Researchers in this study explored the practice of skin-to-skin contact in a Baby Friendly designated hospital in the US. The algorithm used in the study enabled the authors to identify instances in which optimal skin-to-skin contact (i.e. immediately after birth) had not occurred, for example following emergent caesarean birth, and in turn highlighted opportunities for targeted interventions such as additional staff training.
Cadwell, K, Brimdyr, K, et al (2018). Mapping, measuring, and analyzing the process of skin-to-skin contact and early breastfeeding in the first hour after birth. Breastfeeding Medicine, doi.org/10.1089/bfm.2018.0048
An implementation algorithm to improve skin‐to‐skin practice in the first hour after birth
This algorithm seeks to analyse the implementation of skin‐to‐skin care in the first hour after birth in order to explore the successes, barriers, and opportunities for improvement to achieving this standard of care for babies.
An analysis of the effects of intrapartum factors, neonatal characteristics, and skin-to-skin contact on early breastfeeding initiation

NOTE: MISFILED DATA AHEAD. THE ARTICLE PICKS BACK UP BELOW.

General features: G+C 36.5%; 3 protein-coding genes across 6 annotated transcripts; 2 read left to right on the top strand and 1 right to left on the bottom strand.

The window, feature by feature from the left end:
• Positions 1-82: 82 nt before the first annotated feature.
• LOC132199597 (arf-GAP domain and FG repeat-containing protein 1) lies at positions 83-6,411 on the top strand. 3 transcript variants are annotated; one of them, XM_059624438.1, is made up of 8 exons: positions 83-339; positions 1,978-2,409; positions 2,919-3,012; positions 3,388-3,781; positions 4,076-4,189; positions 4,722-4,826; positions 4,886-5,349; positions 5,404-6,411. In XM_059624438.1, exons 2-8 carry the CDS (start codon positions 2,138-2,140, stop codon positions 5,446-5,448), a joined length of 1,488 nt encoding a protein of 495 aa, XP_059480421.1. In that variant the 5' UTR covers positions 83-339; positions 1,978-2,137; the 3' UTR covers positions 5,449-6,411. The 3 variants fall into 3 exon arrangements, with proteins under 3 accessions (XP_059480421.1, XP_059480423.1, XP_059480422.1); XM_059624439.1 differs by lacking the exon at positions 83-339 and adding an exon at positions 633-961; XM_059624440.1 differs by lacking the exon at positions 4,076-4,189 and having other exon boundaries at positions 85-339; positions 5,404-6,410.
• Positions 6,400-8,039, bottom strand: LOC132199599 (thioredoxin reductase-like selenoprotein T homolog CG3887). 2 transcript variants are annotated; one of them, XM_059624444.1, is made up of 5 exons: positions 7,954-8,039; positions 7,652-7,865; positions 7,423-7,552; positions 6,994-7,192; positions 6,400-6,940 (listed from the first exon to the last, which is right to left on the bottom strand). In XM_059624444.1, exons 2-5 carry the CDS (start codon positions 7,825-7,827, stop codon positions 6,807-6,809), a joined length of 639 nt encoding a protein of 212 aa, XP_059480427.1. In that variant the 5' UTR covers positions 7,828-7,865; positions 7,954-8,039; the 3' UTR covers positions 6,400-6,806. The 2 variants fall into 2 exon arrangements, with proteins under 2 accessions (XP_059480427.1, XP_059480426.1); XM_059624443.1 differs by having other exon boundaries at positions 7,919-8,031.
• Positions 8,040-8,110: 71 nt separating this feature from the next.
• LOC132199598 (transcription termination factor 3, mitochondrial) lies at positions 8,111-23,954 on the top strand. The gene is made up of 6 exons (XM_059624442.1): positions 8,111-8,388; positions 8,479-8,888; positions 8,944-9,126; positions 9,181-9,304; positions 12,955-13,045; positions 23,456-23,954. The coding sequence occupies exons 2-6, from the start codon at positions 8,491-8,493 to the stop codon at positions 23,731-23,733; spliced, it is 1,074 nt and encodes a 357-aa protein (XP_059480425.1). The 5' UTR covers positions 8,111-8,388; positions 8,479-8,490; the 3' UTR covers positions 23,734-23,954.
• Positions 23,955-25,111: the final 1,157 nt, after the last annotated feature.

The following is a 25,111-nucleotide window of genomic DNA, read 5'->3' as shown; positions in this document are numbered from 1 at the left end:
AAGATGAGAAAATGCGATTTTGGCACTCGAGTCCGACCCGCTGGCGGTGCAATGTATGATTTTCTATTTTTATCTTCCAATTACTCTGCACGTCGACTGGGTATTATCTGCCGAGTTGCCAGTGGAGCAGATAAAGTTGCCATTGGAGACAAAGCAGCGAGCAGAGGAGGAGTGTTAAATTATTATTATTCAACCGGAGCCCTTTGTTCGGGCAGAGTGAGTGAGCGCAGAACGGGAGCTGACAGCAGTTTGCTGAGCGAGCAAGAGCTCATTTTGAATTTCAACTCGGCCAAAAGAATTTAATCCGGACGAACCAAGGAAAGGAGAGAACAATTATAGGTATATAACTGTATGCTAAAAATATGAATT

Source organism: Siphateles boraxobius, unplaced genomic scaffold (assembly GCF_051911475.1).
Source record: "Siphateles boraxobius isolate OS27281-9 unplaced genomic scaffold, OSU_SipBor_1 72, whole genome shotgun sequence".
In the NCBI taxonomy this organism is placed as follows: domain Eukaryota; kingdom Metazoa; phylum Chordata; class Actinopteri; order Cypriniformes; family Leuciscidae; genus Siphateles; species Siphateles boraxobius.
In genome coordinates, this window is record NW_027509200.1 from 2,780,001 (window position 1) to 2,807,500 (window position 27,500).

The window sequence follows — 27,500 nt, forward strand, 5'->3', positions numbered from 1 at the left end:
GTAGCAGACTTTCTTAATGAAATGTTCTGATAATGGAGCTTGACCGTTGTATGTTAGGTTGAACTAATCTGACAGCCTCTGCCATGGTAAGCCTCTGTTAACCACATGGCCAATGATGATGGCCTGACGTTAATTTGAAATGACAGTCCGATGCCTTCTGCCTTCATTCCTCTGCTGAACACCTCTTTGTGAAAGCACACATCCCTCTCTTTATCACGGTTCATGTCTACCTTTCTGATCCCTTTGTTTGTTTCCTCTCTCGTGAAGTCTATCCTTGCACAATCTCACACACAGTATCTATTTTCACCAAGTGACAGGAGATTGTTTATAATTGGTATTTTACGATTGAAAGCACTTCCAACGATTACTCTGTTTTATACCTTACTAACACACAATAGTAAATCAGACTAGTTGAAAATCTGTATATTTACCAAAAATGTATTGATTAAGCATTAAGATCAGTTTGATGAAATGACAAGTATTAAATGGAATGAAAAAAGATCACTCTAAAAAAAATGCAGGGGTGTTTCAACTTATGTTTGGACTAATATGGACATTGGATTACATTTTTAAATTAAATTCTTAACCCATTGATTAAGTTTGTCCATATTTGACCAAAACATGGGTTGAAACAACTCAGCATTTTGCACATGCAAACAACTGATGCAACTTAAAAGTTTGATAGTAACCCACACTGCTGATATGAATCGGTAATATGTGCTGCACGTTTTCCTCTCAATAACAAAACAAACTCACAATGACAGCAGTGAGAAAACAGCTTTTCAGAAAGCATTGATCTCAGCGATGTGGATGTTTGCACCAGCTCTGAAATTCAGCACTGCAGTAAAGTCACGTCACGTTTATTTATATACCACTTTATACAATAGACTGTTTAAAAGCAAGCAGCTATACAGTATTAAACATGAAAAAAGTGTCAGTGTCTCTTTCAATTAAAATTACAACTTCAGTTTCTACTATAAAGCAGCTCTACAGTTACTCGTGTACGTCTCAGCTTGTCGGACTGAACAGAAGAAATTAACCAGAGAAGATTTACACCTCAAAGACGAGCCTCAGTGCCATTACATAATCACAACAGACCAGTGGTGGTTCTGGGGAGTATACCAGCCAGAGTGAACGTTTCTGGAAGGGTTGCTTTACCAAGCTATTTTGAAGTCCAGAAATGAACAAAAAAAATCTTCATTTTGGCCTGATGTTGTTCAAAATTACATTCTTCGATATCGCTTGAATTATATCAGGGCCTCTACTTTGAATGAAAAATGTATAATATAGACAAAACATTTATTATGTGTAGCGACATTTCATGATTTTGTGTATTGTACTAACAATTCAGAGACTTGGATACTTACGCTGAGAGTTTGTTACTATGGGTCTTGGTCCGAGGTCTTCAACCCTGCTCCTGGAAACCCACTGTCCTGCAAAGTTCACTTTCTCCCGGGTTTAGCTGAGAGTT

This study of 915 mother-newborn dyads found that skin-to-skin contact, mode of birth, labour duration and neonatal unit admission were all significantly associated with likelihood of early breastfeeding initiation. For example, women with immediate skin-to-skin contact were more likely to initiate early breastfeeding across different modes of birth, and in the spontaneous vaginal birth group, women showed a lower likelihood of initiating early breastfeeding when their neonates were admitted to the neonatal intensive care unit and presented an Apgar score of <7 at 1 min. The findings demonstrate the importance of prioritising immediate skin-to-skin contact to support mothers to get breastfeeding off to a good start.
Lau, Y, et al (2017), An analysis of the effects of intrapartum factors, neonatal characteristics, and skin-to-skin contact on early breastfeeding initiation, Maternal & Child Nutrition, DOI: 10.1111/mcn.12492